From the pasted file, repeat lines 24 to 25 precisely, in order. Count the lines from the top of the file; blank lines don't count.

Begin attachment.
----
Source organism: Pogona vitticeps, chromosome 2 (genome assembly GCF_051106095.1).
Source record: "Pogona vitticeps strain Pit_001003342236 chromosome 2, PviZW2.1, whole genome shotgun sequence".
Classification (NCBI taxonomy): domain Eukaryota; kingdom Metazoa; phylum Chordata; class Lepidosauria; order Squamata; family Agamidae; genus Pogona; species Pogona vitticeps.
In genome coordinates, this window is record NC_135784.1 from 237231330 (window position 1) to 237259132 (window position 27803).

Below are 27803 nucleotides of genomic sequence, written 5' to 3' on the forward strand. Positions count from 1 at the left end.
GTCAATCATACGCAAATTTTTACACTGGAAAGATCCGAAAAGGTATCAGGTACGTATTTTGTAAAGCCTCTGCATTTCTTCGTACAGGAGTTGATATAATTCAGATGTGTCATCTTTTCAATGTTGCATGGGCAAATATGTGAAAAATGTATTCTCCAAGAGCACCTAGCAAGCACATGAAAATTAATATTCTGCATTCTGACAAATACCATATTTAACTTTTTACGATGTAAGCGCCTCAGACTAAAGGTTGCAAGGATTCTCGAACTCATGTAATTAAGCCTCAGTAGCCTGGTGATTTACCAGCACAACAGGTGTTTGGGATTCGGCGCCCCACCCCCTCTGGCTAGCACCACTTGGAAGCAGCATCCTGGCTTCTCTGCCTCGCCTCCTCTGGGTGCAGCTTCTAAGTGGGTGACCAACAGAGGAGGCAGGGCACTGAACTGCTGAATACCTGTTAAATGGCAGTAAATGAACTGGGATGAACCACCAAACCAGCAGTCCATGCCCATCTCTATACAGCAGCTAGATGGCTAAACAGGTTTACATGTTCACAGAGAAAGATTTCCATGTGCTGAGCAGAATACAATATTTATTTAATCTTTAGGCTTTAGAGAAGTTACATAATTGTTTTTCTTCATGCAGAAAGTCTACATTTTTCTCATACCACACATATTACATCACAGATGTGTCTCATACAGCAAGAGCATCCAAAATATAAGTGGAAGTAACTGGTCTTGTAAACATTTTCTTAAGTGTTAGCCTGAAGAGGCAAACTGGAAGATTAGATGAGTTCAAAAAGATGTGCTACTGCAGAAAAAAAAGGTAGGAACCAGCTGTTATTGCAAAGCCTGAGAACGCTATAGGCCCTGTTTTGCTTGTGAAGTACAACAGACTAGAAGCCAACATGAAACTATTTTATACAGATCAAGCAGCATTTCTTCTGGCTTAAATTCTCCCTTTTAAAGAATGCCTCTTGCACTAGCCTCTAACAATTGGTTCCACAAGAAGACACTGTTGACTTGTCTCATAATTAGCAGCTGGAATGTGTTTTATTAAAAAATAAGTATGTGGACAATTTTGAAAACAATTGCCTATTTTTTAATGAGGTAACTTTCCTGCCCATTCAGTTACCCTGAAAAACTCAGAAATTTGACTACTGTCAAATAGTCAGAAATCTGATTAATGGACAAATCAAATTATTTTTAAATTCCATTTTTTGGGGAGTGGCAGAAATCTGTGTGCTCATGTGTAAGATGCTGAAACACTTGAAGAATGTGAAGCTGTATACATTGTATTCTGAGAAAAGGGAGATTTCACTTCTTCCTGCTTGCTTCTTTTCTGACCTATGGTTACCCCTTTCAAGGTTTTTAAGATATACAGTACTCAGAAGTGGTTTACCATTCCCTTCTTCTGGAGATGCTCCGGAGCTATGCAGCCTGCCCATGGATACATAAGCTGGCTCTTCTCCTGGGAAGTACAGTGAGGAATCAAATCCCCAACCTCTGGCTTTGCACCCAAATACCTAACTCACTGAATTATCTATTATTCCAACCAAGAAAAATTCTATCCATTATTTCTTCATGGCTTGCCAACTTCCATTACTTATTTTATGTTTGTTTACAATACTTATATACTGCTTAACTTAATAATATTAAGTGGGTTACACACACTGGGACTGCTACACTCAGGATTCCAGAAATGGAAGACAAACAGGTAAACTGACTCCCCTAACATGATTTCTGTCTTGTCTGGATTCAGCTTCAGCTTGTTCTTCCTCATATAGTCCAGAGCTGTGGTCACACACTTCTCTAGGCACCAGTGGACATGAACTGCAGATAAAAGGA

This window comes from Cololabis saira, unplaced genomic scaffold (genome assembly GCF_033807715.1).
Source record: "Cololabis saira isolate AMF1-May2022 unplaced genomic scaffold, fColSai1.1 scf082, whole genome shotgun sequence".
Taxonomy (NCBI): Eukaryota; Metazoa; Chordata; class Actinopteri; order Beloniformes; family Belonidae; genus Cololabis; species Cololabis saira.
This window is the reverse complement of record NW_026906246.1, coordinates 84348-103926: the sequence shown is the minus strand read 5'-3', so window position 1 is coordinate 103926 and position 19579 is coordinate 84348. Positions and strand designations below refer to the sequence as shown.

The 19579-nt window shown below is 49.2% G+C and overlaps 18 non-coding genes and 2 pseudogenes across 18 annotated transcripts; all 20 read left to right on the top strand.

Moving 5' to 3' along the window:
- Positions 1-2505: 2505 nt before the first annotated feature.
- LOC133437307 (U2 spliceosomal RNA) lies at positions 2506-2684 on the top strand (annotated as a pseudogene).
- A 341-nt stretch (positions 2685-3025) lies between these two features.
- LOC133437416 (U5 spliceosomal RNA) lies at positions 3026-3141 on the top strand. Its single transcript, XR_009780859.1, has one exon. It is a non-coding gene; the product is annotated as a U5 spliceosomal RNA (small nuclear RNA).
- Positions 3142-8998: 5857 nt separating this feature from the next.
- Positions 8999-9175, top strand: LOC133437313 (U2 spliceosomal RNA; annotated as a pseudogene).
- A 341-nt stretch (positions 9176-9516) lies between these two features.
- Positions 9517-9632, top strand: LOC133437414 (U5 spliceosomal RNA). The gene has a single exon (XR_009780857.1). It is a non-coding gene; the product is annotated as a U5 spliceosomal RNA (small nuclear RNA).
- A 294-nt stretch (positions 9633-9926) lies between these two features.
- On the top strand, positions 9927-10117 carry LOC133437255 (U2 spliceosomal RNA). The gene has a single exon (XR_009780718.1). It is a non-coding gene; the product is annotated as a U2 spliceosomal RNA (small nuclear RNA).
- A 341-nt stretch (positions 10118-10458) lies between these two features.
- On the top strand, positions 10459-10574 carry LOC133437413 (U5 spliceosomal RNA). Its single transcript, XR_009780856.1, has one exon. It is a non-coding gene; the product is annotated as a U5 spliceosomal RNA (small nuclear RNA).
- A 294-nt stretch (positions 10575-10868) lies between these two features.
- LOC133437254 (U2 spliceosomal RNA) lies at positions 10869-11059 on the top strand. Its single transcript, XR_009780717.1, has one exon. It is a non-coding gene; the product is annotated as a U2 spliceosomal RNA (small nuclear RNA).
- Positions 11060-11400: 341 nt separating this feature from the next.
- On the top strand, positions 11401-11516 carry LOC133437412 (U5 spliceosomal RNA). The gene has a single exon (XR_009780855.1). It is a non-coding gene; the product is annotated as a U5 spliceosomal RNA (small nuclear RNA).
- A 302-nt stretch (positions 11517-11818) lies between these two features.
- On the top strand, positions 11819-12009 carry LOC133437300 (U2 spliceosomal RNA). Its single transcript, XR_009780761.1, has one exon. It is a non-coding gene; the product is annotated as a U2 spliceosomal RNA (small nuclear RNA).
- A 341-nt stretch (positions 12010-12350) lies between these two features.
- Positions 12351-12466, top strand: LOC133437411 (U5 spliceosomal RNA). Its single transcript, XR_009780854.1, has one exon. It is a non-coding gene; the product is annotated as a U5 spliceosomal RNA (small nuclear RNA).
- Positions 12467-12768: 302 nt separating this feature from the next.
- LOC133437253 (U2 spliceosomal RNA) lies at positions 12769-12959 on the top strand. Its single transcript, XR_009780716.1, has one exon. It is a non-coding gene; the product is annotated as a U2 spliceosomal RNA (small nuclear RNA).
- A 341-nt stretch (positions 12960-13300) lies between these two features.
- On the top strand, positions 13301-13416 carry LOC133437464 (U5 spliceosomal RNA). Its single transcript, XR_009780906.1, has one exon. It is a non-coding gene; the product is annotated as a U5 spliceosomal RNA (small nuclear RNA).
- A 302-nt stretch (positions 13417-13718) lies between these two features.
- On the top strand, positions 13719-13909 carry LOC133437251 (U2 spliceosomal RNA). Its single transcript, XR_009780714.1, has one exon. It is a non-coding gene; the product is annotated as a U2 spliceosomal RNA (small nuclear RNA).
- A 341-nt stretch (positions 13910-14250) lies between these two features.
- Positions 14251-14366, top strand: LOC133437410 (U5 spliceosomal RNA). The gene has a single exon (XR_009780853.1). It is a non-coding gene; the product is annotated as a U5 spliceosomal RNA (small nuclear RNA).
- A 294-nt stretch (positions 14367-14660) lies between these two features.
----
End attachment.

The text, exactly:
- On the top strand, positions 10459-10574 carry LOC133437413 (U5 spliceosomal RNA). Its single transcript, XR_009780856.1, has one exon. It is a non-coding gene; the product is annotated as a U5 spliceosomal RNA (small nuclear RNA).
- A 294-nt stretch (positions 10575-10868) lies between these two features.